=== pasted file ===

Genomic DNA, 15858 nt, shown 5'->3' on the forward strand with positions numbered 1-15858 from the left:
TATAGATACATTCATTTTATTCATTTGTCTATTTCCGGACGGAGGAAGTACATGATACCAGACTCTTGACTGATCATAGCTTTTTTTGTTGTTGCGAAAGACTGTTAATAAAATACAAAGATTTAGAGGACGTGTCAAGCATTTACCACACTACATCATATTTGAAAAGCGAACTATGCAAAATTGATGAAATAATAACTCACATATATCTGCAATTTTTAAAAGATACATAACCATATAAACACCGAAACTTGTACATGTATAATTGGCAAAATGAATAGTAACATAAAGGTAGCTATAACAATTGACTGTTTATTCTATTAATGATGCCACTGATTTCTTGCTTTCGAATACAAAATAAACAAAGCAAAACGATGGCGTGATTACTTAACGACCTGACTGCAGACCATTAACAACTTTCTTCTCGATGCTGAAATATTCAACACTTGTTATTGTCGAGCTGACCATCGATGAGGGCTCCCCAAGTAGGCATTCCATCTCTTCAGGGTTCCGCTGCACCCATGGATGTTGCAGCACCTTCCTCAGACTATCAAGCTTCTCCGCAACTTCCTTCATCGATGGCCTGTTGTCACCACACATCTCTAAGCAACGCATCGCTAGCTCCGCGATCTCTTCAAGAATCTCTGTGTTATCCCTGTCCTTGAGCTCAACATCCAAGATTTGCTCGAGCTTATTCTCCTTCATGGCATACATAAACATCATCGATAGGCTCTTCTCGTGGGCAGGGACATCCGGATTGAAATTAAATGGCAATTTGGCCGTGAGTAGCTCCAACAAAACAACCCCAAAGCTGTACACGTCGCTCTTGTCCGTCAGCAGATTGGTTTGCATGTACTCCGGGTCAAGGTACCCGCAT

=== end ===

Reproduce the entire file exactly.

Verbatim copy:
Genomic DNA, 15858 nt, shown 5'->3' on the forward strand with positions numbered 1-15858 from the left:
TATAGATACATTCATTTTATTCATTTGTCTATTTCCGGACGGAGGAAGTACATGATACCAGACTCTTGACTGATCATAGCTTTTTTTGTTGTTGCGAAAGACTGTTAATAAAATACAAAGATTTAGAGGACGTGTCAAGCATTTACCACACTACATCATATTTGAAAAGCGAACTATGCAAAATTGATGAAATAATAACTCACATATATCTGCAATTTTTAAAAGATACATAACCATATAAACACCGAAACTTGTACATGTATAATTGGCAAAATGAATAGTAACATAAAGGTAGCTATAACAATTGACTGTTTATTCTATTAATGATGCCACTGATTTCTTGCTTTCGAATACAAAATAAACAAAGCAAAACGATGGCGTGATTACTTAACGACCTGACTGCAGACCATTAACAACTTTCTTCTCGATGCTGAAATATTCAACACTTGTTATTGTCGAGCTGACCATCGATGAGGGCTCCCCAAGTAGGCATTCCATCTCTTCAGGGTTCCGCTGCACCCATGGATGTTGCAGCACCTTCCTCAGACTATCAAGCTTCTCCGCAACTTCCTTCATCGATGGCCTGTTGTCACCACACATCTCTAAGCAACGCATCGCTAGCTCCGCGATCTCTTCAAGAATCTCTGTGTTATCCCTGTCCTTGAGCTCAACATCCAAGATTTGCTCGAGCTTATTCTCCTTCATGGCATACATAAACATCATCGATAGGCTCTTCTCGTGGGCAGGGACATCCGGATTGAAATTAAATGGCAATTTGGCCGTGAGTAGCTCCAACAAAACAACCCCAAAGCTGTACACGTCGCTCTTGTCCGTCAGCAGATTGGTTTGCATGTACTCCGGGTCAAGGTACCCGCAT